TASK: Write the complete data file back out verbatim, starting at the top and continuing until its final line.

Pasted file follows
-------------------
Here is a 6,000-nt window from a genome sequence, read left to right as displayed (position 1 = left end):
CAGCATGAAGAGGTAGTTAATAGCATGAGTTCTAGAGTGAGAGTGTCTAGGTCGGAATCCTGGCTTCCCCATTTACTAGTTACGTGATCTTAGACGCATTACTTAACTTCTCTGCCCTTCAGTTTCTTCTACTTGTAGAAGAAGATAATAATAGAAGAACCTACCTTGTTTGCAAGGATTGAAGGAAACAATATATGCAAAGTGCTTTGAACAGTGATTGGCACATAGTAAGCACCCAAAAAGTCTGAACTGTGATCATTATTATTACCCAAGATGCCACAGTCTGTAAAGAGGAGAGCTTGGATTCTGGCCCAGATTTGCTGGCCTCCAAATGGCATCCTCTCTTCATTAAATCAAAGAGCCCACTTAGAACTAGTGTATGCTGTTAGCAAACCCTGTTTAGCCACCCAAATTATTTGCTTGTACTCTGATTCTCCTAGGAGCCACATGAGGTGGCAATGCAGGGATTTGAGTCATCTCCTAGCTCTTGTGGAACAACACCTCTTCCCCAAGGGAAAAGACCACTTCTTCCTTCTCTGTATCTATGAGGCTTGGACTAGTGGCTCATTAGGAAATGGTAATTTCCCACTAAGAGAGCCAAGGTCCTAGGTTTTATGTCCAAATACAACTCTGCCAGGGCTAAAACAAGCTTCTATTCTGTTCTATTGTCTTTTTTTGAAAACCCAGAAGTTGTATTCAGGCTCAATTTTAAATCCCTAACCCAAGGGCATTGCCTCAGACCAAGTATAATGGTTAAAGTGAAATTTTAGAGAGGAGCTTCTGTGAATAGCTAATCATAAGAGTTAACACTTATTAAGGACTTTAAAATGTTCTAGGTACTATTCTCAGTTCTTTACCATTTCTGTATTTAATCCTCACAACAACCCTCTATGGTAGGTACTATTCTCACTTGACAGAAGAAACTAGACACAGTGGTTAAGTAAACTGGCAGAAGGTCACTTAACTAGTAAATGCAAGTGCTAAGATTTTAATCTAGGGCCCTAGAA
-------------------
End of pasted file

Here is a 6,000-nt window from a genome sequence, read left to right as displayed (position 1 = left end):
CAGCATGAAGAGGTAGTTAATAGCATGAGTTCTAGAGTGAGAGTGTCTAGGTCGGAATCCTGGCTTCCCCATTTACTAGTTACGTGATCTTAGACGCATTACTTAACTTCTCTGCCCTTCAGTTTCTTCTACTTGTAGAAGAAGATAATAATAGAAGAACCTACCTTGTTTGCAAGGATTGAAGGAAACAATATATGCAAAGTGCTTTGAACAGTGATTGGCACATAGTAAGCACCCAAAAAGTCTGAACTGTGATCATTATTATTACCCAAGATGCCACAGTCTGTAAAGAGGAGAGCTTGGATTCTGGCCCAGATTTGCTGGCCTCCAAATGGCATCCTCTCTTCATTAAATCAAAGAGCCCACTTAGAACTAGTGTATGCTGTTAGCAAACCCTGTTTAGCCACCCAAATTATTTGCTTGTACTCTGATTCTCCTAGGAGCCACATGAGGTGGCAATGCAGGGATTTGAGTCATCTCCTAGCTCTTGTGGAACAACACCTCTTCCCCAAGGGAAAAGACCACTTCTTCCTTCTCTGTATCTATGAGGCTTGGACTAGTGGCTCATTAGGAAATGGTAATTTCCCACTAAGAGAGCCAAGGTCCTAGGTTTTATGTCCAAATACAACTCTGCCAGGGCTAAAACAAGCTTCTATTCTGTTCTATTGTCTTTTTTTGAAAACCCAGAAGTTGTATTCAGGCTCAATTTTAAATCCCTAACCCAAGGGCATTGCCTCAGACCAAGTATAATGGTTAAAGTGAAATTTTAGAGAGGAGCTTCTGTGAATAGCTAATCATAAGAGTTAACACTTATTAAGGACTTTAAAATGTTCTAGGTACTATTCTCAGTTCTTTACCATTTCTGTATTTAATCCTCACAACAACCCTCTATGGTAGGTACTATTCTCACTTGACAGAAGAAACTAGACACAGTGGTTAAGTAAACTGGCAGAAGGTCACTTAACTAGTAAATGCAAGTGCTAAGATTTTAATCTAGGGCCCTAGAA